Congo-Brazzaville Peacekeepers 'Killed 18' in Central African Republic: HRW

U.N. peacekeeper in CAR.
A U.N. peacekeeper stands guard outside a polling station in Bangui, Central African Republic (CAR), February 14. Congolese peacekeepers in CAR killed at least 18 people, according to a report by Human Rights Watch. ISSOUF SANOGO/AFP/Getty Images

Peacekeepers from Republic of Congo killed at least 18 people while stationed in Central African Republic (CAR), according to Human Rights Watch (HRW).

Almost 13,000 peacekeepers are deployed in CAR as part of a United Nations peacekeeping mission known as MINUSCA. The mission was deployed after CAR plunged into conflict following the deposition of President François Bozizé in March 2013 by the Seleka, a largely Muslim rebel alliance. In response to the coup, Christian militias known as the anti-Balaka formed and the two groups have been engaged in tit-for-tat violence since then. The MINUSCA mission took over from a mission led by the African Union (AU) when it was established in April 2014.

HRW discovered a grave near a peacekeeping base in Boali and exhumed it in February, discovering the remains of 12 people, according to a report released on Tuesday. The remains were identified as being of 12 people detained by the peacekeepers in March 2014 following a clash between a local anti-Balaka leader and the peacekeepers, in which one Congolese soldier died. They included two children, one of around seven months old, and a pregnant woman.

Skulls found in mass grave.
Twelve skulls discovered in a mass grave near a peacekeeping base in Boali, Central African Republic, February 2016. The skulls are believed to belong to individuals executed by Republic of Congo peacekeepers on March 24, 2014. Human Rights Watch. Used with permission.

The organization also claims to have documented three other killings committed by peacekeepers from Republic of Congo, also known as Congo-Brazzaville: the death by torture of two anti-Balaka leaders in December 2013; the public execution of two suspected members of the Christian militia in February 2014; and the beating to death of two civilians in June 2015. Three of the incidents took place before MINUSCA was established and when the soldiers involved were under the auspices of the AU.

Lewis Mudge, CAR researcher at HRW, says that ultimate responsibility for prosecuting the peacekeepers lies in Brazzaville. "This is a major problem because in what we have in CAR—whether it be peacekeepers who rape or sexually exploit women or girls or whether it be, as in these instances, peacekeepers who kill—all that's happening is they get a slap on the wrist and they get sent home and there's no accountability," says Mudge. Following accusations of sexual abuse of minors, the U.N. sent home 120 Congolese peacekeepers in February.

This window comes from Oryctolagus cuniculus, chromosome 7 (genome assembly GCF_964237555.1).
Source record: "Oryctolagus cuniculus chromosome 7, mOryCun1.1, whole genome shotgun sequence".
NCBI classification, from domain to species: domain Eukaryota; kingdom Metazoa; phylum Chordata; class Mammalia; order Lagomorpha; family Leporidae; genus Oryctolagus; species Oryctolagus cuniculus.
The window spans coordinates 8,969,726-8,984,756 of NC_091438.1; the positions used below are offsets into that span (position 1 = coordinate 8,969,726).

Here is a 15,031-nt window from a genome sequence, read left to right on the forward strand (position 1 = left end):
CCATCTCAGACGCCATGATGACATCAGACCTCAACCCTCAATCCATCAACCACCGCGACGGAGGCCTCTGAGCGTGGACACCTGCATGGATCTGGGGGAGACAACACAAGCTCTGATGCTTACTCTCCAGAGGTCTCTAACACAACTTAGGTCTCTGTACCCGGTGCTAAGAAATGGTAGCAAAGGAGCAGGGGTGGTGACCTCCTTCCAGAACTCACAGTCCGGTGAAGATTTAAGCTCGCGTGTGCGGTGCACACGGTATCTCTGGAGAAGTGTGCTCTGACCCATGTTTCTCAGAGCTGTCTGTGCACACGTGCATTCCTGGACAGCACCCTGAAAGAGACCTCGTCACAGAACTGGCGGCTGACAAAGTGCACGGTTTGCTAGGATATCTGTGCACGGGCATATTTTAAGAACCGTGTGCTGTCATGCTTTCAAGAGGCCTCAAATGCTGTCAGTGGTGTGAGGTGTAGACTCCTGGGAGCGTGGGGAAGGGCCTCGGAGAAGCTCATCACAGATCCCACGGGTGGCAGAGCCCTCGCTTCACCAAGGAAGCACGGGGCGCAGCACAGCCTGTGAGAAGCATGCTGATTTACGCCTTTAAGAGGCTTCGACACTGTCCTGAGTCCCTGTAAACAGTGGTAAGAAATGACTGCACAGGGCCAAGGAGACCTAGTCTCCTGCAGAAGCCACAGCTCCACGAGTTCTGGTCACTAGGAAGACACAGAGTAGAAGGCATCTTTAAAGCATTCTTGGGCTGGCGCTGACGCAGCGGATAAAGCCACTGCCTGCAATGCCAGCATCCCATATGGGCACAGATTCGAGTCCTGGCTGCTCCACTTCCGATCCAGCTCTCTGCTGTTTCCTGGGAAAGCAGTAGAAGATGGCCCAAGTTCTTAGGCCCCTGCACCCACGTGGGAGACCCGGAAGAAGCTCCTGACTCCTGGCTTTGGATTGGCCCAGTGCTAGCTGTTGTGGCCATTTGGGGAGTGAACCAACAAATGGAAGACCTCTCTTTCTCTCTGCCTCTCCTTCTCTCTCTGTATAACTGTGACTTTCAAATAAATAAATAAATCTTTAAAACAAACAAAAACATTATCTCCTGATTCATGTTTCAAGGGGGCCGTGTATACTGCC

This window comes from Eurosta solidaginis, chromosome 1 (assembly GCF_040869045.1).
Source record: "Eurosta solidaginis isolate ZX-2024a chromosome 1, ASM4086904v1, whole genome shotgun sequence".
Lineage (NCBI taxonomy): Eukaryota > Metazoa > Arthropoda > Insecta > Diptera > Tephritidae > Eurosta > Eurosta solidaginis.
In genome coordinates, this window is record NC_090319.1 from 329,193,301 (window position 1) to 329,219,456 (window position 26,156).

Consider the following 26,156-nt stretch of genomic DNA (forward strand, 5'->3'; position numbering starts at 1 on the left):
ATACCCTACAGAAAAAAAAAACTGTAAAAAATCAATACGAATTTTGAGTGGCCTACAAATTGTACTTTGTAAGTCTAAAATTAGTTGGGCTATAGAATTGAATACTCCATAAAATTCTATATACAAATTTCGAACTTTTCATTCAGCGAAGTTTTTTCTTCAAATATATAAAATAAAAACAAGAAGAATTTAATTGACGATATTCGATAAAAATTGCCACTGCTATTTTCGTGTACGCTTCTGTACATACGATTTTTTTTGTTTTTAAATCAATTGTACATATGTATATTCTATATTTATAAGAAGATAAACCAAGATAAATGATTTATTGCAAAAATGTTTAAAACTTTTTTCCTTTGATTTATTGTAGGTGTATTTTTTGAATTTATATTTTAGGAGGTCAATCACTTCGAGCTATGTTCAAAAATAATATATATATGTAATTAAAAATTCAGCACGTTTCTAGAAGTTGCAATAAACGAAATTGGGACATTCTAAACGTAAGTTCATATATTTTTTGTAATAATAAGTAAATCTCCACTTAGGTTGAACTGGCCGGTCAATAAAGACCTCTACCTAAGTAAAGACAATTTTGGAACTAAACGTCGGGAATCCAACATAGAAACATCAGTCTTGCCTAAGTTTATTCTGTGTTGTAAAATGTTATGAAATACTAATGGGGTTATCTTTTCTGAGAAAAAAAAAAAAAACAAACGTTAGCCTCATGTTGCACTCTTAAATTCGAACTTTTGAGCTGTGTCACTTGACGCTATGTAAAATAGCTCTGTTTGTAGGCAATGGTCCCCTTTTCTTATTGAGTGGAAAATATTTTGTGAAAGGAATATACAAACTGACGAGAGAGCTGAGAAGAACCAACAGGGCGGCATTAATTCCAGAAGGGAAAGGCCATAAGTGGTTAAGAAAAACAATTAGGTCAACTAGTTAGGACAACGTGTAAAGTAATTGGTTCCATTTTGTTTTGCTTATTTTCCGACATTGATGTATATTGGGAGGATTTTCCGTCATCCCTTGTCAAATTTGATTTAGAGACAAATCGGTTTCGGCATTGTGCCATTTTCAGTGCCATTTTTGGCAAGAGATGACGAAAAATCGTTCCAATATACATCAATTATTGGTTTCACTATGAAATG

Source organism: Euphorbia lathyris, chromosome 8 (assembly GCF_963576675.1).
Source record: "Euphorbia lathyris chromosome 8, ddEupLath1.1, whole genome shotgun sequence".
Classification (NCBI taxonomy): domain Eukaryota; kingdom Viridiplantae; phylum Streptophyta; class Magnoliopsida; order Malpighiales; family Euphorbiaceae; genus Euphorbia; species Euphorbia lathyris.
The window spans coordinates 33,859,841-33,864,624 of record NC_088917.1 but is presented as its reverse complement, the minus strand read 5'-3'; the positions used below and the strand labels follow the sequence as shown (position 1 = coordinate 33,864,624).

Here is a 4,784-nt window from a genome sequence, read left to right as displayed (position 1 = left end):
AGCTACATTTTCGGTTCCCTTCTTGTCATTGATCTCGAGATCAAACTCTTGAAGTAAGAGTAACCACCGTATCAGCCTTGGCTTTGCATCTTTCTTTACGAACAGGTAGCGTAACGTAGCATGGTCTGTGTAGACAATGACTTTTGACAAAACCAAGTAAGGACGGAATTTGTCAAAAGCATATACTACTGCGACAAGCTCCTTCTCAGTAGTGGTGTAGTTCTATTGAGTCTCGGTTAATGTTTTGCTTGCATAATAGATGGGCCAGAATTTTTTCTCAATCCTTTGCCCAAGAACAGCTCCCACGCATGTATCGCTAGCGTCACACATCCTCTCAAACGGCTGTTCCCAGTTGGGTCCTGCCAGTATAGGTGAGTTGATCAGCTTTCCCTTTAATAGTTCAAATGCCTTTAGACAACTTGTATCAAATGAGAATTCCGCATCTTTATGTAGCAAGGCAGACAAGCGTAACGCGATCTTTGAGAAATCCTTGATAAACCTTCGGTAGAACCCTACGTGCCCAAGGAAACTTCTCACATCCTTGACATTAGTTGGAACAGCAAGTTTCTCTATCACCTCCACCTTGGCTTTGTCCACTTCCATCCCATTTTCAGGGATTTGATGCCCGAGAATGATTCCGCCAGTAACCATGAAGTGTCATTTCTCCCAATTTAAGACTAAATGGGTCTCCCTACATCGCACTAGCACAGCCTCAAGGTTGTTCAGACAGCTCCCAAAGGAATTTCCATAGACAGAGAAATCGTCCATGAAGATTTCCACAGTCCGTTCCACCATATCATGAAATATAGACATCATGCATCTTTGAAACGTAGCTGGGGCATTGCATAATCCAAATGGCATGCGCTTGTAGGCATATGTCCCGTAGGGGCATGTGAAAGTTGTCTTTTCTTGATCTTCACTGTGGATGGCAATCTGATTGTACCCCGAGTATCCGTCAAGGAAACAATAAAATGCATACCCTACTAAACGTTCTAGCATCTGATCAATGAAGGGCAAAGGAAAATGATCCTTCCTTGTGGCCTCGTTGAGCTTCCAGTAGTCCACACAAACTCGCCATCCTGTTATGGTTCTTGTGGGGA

When countries contribute troops to U.N. peacekeeping missions, the soldiers remain under the contributing countries' jurisdiction and the U.N. is not able to prosecute them. MINUSCA received the biggest funding increase of all U.N. peacekeeping operations in 2016, with its budget increased by 220 percent to more than $800 million, the Guardian reported. Countries that contribute troops to U.N. operations are reimbursed at a rate of $1,332 per soldier per month.

Mudge says that threatening Republic of Congo with suspension from future U.N. operations could force the country's hand into prosecuting its peacekeepers. "Peacekeeping operations are very lucrative to countries...they give a country a sheen of international responsibility," says Mudge. "Having that threatened is a big deal so maybe it's time for the U.N. to use stronger language with Congo-Brazzaville and let the country know that unless credible investigations are launched, this could affect future deployments."

Republic of Congo authorities did not respond to HRW's requests for comment. Newsweek emailed the office of President Denis Sassou Nguesso but received no reply.

A spokesperson for MINUSCA told Newsweek that it "welcomed" the report and had followed up on the incidents therein with authorities in Republic of Congo. The spokesperson says that MINUSCA has been informed that judicial processes were underway in Republic of Congo and that interim disciplinary measures had been imposed. "We continue following up actively on the outcome of these processes," the spokesperson says. The MINUSCA spokesperson adds that any decision on whether Republic of Congo could be banned from future U.N. missions "falls within the prerogatives of the Secretary-General [Ban Ki-moon]."

CAR held relatively peaceful elections in December 2015, which resulted in Faustin Archange Touadera, a former math professor and prime minister of the country, being sworn in as president in February.